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Rated: E · Fiction · Contest Entry · #2289505
There are many risks in whaling.

Can only mean one thing when you're crossing the ocean on a whaling ship. Without thinking I dove off the cabin top to land flat on the deck. The ship tacked quickly to starboard with the aft boom only missing the cabin top by a couple of feet as it swung across like a scythe taking down a row of corn. I'd have been the corn if not for the warning.

Getting to my feet, I looked for my savior. It was Mr. Chase, the first mate.

"Many thanks to thee sir," I shouted.

"Your jump was the right thing to do Tom", Mr Chase replied. "Good thinking for a young cabin boy."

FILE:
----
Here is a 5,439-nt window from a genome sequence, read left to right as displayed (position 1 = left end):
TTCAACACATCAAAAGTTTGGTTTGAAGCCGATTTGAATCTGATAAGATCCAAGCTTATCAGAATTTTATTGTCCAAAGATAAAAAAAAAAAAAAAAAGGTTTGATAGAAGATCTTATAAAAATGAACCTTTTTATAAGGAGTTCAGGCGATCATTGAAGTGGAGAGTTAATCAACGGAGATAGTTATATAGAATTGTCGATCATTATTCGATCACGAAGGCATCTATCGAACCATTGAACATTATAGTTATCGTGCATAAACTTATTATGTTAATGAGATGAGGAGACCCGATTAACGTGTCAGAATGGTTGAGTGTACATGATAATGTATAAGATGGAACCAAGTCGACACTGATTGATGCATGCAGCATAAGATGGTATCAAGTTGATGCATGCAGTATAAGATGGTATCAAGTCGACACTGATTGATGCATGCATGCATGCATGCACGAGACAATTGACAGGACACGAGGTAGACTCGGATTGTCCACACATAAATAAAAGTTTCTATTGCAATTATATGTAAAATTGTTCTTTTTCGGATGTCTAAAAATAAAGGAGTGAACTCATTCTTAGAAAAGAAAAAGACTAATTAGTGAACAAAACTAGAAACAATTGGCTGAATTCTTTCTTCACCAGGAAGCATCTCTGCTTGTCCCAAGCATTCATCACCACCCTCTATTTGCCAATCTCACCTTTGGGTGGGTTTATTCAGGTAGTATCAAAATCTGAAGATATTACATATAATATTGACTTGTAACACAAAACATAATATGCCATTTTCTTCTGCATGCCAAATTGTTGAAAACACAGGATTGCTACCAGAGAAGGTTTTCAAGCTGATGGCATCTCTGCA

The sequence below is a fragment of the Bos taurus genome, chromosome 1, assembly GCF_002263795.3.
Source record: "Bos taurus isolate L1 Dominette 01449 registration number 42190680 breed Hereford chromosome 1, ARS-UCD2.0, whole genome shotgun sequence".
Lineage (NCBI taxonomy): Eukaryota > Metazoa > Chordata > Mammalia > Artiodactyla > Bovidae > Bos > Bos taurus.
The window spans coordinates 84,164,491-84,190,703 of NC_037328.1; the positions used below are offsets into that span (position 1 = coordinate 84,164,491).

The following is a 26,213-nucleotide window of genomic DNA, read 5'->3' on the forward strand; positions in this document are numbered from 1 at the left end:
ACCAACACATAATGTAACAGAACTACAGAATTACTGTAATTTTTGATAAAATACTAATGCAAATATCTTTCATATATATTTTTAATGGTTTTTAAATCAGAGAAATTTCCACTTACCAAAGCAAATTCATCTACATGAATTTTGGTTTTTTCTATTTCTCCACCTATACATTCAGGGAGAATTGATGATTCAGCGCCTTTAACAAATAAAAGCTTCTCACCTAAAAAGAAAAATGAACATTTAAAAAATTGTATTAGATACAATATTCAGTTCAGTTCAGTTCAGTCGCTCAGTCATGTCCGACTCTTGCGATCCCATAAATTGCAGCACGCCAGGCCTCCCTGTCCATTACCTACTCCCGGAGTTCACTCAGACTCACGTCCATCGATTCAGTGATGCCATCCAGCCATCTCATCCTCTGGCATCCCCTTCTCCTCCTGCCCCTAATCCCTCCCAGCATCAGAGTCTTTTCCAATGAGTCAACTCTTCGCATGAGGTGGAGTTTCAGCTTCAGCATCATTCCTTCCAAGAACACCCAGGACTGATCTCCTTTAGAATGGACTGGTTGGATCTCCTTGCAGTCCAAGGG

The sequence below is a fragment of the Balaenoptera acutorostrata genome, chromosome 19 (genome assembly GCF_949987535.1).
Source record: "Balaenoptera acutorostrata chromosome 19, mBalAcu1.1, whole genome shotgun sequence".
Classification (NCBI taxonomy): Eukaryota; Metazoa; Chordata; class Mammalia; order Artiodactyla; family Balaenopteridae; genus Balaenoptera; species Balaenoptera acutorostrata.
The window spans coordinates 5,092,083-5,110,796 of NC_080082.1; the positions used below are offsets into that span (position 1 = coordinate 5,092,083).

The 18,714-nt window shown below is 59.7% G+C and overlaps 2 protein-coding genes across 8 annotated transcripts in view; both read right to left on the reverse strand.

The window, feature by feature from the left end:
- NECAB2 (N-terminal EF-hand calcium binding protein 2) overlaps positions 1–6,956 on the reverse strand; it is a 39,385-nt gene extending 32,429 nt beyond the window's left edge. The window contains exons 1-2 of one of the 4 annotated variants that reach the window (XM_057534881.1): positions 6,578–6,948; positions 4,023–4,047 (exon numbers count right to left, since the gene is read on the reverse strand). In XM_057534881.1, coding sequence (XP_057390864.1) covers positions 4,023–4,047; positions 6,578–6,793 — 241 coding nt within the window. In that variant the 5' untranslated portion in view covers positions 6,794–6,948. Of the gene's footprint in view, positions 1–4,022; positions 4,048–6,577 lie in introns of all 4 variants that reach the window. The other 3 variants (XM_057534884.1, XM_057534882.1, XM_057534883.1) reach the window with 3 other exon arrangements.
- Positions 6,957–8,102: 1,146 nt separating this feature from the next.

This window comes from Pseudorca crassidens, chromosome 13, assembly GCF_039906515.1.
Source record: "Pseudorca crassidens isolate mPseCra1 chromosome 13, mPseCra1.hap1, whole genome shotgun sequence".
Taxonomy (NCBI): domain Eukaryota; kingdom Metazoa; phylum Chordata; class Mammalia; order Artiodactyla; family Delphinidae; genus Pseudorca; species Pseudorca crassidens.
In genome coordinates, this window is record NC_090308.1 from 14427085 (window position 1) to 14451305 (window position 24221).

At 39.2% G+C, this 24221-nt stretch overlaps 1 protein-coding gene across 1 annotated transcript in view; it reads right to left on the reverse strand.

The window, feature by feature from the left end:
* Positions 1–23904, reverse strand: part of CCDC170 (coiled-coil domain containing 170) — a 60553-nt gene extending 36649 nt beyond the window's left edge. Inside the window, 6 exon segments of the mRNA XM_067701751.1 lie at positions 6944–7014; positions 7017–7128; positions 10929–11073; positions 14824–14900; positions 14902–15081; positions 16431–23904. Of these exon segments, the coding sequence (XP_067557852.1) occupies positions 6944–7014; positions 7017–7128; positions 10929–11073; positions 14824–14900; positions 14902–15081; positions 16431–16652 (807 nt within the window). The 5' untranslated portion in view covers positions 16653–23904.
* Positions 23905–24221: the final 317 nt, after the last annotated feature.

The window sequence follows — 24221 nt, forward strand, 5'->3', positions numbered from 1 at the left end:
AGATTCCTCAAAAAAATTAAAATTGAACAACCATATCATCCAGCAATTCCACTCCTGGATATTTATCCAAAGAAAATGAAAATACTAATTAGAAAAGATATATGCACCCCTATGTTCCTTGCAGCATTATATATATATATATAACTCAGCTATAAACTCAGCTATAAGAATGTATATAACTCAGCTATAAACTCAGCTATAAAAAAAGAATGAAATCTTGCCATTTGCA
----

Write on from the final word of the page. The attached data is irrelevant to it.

So began our friendship.

We'd rounded the horn and were now working our way up to the whaling grounds. Wasn't a lot to do until we reached them, so I was able to spend time with Mr. Chase.

Mr. Chase often took up his pen to make entries in a journal. One day my curiosity spoke up.

"What are you writing about all the time," I asked.

"I'm hoping this might be my last time at sea," Mr. Chase said. "When we return, I want to write a book about whaling, so I'm keeping track of what I see, and what we all do."

In the end, the ship didn't return, and neither did most of the crew. There was a whale that was also a hunter.


References: Today's story is a fictionalized account of the meeting of Owen Chase, the first mate, and Tom Nickerson, a cabin boy, on the whaling ship Essex. Both wrote accounts of the sinking of the Essex by a whale. Their accounts provided material for Nathaniel Philbrick's award winning "In the Heart of the Sea".
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